You have a key role to fill in your team. All you need to do is post the job advertisement you used last time, and the applications will come flooding in. What could be simpler? There is undoubtedly an ideal candidate in the mind of most recruiters, and a dream job role for many candidates. You can better match the two by managing expectations on both sides during the recruitment process, helping to create a firm basis for the future right from the start.
Getting off to a good start
Take time to think about the advertisement. This may be the first thing a prospective candidate sees from your organization, and it will be obvious if it is outdated or has been put together in a rush. It should contain a concise summary of the role and its context within the business. Your job advert should be crafted in the tone of voice used for your marketing communications. You are selling the same company to prospective employees as well as customers. How closely are your recruitment communications aligned with your brand?
Provide some insight into the culture and values of the organisation through what you say about yourselves. And make it easier for prospective candidates to carry out some background research by including links to your website, posts and articles, and to any relevant media coverage. Do not rely entirely on a candidate’s enthusiasm to find out everything about your organisation. The best applicants will be busy, and may move on if your advert doesn’t offer them a clear picture of what is on offer.
While you may have some flexibility about working hours, whether the role is full or part time, or whether it is fixed term or permanent, it is worth stating your expectations at this early stage. Candidates may not be as flexible as you, and will need to know whether it is worth their while to apply.
Timescales in the recruitment process can be long, or you may need to rush through for an immediate start. Manage expectations of when the successful candidate would be expected to start to avoid meeting insurmountable obstacles. Some candidates are required to provide long notice periods, while others may be available immediately. Set out the recruitment process you intend to follow and how long you expect it to take. Be clear about how you will respond to applications, and whether you will reply to all applicants. It is good practice to contact everyone, but organisations with high volumes of applications to process may provide a date after which anyone who has not been contacted should be deemed to have been unsuccessful.
Through the glass door
It is a common mistake to imagine that candidates are the only ones being assessed as part of an interview process. Remember that your organisation is also being evaluated, so pay attention to the way you organise the day. First impressions count both ways and candidates will talk about their experiences to others whether they are successful or not. Set out the timetable for the day, explaining who your candidates can expect to meet, how many candidates you are seeing, and whether the process will include an assessment centre, tour, presentation or other task.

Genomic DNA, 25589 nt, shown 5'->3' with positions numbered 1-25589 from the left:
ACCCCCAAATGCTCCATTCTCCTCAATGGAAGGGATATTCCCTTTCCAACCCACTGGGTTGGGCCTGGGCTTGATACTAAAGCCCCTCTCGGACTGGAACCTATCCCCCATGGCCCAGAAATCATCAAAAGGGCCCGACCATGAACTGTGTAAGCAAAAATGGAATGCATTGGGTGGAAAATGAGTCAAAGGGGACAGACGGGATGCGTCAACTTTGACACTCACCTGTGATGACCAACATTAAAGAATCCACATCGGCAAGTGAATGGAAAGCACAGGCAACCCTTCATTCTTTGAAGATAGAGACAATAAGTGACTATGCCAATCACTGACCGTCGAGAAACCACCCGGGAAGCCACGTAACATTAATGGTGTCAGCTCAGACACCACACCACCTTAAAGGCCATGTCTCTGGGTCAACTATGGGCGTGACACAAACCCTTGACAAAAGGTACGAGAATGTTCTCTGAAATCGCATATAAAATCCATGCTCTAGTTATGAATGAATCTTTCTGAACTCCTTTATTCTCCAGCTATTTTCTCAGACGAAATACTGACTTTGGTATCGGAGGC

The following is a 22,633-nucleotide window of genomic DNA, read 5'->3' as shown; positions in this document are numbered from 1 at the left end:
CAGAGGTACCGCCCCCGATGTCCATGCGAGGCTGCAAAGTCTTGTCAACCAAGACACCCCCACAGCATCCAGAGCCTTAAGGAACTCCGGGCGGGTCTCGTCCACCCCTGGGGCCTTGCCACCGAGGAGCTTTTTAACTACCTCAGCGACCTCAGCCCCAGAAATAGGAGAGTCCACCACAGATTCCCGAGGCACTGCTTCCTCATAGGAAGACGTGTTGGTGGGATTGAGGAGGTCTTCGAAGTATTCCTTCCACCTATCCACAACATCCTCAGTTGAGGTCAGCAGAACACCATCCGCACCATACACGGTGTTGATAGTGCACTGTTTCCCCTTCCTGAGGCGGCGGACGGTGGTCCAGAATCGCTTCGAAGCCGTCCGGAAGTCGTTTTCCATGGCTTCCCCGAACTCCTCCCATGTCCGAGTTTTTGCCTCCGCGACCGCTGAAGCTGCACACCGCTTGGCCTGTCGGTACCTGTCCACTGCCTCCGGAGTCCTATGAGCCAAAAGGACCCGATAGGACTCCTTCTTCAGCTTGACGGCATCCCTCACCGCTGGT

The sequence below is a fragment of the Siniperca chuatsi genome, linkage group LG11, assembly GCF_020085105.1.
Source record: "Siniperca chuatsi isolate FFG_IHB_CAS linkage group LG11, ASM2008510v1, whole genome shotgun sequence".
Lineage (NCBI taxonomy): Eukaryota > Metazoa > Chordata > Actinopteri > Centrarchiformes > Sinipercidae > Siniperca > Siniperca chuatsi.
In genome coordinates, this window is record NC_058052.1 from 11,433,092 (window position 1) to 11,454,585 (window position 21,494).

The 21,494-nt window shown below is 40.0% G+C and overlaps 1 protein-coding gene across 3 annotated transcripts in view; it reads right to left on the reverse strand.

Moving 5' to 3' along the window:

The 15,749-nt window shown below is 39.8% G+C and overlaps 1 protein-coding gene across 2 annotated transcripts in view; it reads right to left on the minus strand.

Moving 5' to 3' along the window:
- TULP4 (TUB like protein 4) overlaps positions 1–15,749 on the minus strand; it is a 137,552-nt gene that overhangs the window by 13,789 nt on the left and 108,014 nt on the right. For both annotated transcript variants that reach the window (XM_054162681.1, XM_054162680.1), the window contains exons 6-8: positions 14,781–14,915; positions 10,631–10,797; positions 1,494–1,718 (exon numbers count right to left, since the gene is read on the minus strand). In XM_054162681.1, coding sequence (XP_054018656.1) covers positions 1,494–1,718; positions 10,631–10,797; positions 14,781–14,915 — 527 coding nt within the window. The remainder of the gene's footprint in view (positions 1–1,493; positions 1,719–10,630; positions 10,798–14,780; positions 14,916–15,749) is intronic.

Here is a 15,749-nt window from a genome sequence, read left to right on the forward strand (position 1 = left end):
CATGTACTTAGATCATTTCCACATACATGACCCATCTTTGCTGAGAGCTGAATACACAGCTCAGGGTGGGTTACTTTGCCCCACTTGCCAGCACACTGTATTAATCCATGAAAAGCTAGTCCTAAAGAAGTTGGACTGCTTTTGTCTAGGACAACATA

During the interview, it will be vital to share your expectations with candidates, particularly in terms of working hours and salary. Flexibility may be one of the biggest issues in finding the right match for your role, so it is worth exploring this thoroughly at the interview stage.
Pay and remuneration, including any bonus scheme, should also be discussed to firmly manage expectations on both sides. There may be benefits of which your candidate is unaware that could increase the appeal of your organisation. Tell them about your pension scheme, healthcare programme, discounts or staff facilities, and never miss an opportunity to show your organisation in the best light.
Allow time for questions and ensure that you explore value-based issues as part of the process to make sure that your candidate understands the culture of your organisation. Check their awareness of key legal issues such as equality and diversity, safeguarding or data protection. Setting out expectations of the way you work at this early stage will be invaluable during induction and probation.
Always ensure that your candidate has the essential skills and qualifications they claimed on their application form. If they will be required to travel between sites or to visit customers, check that they have a full driving licence. Are there any mandatory qualifications that your industry demands? There may be an opportunity to offer additional training to the right candidate, providing it won’t delay their ability to start work.
Follow your lead
The recruitment process does not end with the interview. Let your candidates know how quickly they can expect to hear your decision, and honour your stated timescales. When a job offer has been accepted, send a contract to the successful candidate as quickly as possible. They may need to resign from their current post and prepare a handover. Provide timely feedback to those you don’t appoint, thank them for their interest and provide encouragement if you can, always leaving a good impression of your organisation.